Restrictive covenants are commonplace in both business sale agreements and employment contracts. Claims based on such covenants invariably turn on whether the covenant was breached in practice and/or whether it is sufficiently reasonable to be upheld.
In the recent case of Rush Hair Limited -v- Gibson-Forbes Ms Gibson-Forbes entered into a franchise in 2008 with the well-known hairdressing chain Rush. This was successful and in 2015 she agreed to sell to Rush the companies through which she ran her franchise. The sale and purchase agreement (SPA) contained two restrictions, both running for two years. One prevented her from soliciting or employing three key employees. The other prevented her competing with Rush within a two-mile radius of her old salon.
Within the two-year restriction period Ms Gibson-Forbes, through a limited company, first employed two of the restricted employees and then opened a new salon within the restricted area, managed by the third restricted employee. Rush sued, alleging breaches of both covenants.
Ms Gibson-Forbes denied both that she had breached the covenants and also that they were enforceable in any event. Firstly, she pointed out that the restrictions bound her personally whereas her salon was operated through a limited company, albeit one of which she was director and shareholder. On her argument, her company was free to do as it liked. However, the Court noted that Ms Gibson-Forbes was acting as the agent for her company. To give commercial sense to the SPA, the proper interpretation of the restrictive covenant prevented her from acting as an agent for a third party as well as on her own account. Accordingly, the restrictions effectively extended to her company.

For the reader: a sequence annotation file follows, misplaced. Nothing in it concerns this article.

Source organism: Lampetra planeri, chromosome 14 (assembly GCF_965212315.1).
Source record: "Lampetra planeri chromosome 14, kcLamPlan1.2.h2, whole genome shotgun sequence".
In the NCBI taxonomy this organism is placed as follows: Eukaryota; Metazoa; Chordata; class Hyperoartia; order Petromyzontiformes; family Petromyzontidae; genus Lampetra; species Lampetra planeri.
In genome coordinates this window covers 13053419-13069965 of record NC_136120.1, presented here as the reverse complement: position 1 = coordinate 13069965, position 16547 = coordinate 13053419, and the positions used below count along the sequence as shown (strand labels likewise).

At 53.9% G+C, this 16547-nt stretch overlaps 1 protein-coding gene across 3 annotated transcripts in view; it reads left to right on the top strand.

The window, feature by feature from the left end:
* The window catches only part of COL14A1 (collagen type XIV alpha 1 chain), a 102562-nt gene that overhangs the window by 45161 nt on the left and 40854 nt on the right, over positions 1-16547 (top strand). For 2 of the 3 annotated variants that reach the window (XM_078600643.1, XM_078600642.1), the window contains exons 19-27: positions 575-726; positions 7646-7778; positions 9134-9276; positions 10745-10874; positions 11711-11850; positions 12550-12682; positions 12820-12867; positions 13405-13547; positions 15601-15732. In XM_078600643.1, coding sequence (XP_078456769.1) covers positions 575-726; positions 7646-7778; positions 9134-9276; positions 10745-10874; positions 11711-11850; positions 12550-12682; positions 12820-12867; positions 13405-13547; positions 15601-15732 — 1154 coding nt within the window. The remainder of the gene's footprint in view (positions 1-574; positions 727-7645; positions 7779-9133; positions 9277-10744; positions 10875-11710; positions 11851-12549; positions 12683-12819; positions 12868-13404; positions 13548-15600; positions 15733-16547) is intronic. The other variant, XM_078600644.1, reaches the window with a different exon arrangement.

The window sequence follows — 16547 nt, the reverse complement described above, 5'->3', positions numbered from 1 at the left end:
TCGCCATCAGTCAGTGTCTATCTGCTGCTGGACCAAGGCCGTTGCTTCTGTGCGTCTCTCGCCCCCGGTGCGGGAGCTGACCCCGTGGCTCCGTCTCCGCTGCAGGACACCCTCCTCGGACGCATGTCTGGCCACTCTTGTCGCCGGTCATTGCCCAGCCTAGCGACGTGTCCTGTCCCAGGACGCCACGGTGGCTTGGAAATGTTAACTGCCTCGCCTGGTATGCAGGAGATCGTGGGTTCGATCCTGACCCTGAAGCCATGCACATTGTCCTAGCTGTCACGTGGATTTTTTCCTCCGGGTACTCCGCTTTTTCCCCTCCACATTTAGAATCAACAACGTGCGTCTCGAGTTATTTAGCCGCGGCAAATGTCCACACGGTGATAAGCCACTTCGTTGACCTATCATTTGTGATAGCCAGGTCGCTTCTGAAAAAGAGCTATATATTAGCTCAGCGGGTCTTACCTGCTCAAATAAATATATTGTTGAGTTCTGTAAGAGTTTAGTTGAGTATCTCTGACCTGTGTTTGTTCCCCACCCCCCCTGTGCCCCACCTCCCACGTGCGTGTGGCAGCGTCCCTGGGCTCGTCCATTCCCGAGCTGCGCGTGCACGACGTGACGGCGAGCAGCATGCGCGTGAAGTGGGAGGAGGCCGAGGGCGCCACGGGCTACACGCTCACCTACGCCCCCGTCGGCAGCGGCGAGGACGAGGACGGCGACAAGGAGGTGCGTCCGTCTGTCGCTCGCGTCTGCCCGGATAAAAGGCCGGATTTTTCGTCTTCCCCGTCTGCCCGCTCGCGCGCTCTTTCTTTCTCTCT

Ms Gibson-Forbes’ next argument was that the non-compete restriction referred to competition with “the Rush business”, which was not defined in the SPA. She said that this meant that the restriction was too uncertain to be upheld. This received short shrift. The Court held that it was perfectly obvious to everyone what was meant by the Rush business even though this was not expressly set out in the SPA.
Finally, Ms Gibson-Forbes argued that the restrictions should not be upheld as a matter of public policy. This argument also failed. The Court noted that restrictions in a business sale can be more onerous than an employment contract. Without the restrictions (i.e. if Ms Gibson-Forbes could set up next door and poach all the key employees) Rush would have nothing to show for the £40,000 it had agreed to pay her.
The geographic scope of the restriction was not unreasonable. Although Ms Gibson-Forbes was prohibited from running a salon in Windsor for two years she remained able to do so in other nearby towns and in fact had done so. The Court also held that a two-year restriction was in line with what had been allowed in previously reported cases.
There are no hard and fast rules in disputes such as these. Whether a restriction is upheld is decided on the individual facts of each case, with reference to previously reported decisions. There is relatively little authority on business sale restrictive covenants so this is a helpful example of the pragmatic approach the court will take to enforce such restrictions.